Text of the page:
The Pocket Epic: Poets Writing at Length
Thursday, March 9, 2023
10:35 am to 11:50 am
In a form characterized by compression, what does it mean to write at length? Can such works cleave to standards of precision and concision as they extend beyond the standard one-pager? What kinds of world-building, expansiveness of thought, or complexity of experience might be achieved in multipage or even book-length poems? Panelists will read briefly from their work, discuss both formal and free-verse approaches to writing long poems, and offer strategies for generating and sustaining them.
Melissa Crowe is the author of the poetry collection Dear Terror, Dear Splendor (University of Wisconsin Press, 2019). She's coordinator of the MFA program at the University of North Carolina Wilmington, where she teaches poetry and publishing.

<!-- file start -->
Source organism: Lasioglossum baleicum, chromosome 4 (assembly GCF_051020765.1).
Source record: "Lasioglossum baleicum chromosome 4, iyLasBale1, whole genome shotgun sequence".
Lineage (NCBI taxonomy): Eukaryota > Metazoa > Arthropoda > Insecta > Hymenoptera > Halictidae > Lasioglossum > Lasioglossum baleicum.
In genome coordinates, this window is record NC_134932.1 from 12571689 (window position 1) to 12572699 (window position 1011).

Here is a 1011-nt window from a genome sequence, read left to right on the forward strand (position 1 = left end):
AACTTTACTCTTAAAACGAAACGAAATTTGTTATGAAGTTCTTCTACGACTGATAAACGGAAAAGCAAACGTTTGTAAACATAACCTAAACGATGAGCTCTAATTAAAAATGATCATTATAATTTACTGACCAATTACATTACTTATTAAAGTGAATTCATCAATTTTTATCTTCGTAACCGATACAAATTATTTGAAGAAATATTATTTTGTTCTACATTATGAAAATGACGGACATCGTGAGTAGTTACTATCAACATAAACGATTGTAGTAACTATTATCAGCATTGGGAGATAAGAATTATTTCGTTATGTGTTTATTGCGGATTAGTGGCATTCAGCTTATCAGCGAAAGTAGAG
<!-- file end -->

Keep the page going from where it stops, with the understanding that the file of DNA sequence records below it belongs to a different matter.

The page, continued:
Meg Day is the 2015–2016 recipient of the Amy Lowell Poetry Travelling Scholarship, a 2013 recipient of an NEA Fellowship in Poetry, and the author of Last Psalm at Sea Level. Day is an assistant professor of english and creative writing in the MFA program at NC State.
Paisley Rekdal is the author, most recently, of Appropriate: A Provocation and Nightingale. A Guggenheim fellow and Utah's Poet Laureate, she teaches at the University of Utah, where she edits the web archive project Mapping Literary Utah.
Sumita Chakraborty is a poet, essayist, and scholar, and the author of the poetry collection Arrow. Following three years as the Helen Zell Visiting Professor in Poetry at the University of Michigan, she is now assistant professor of English and creative writing at North Carolina State University.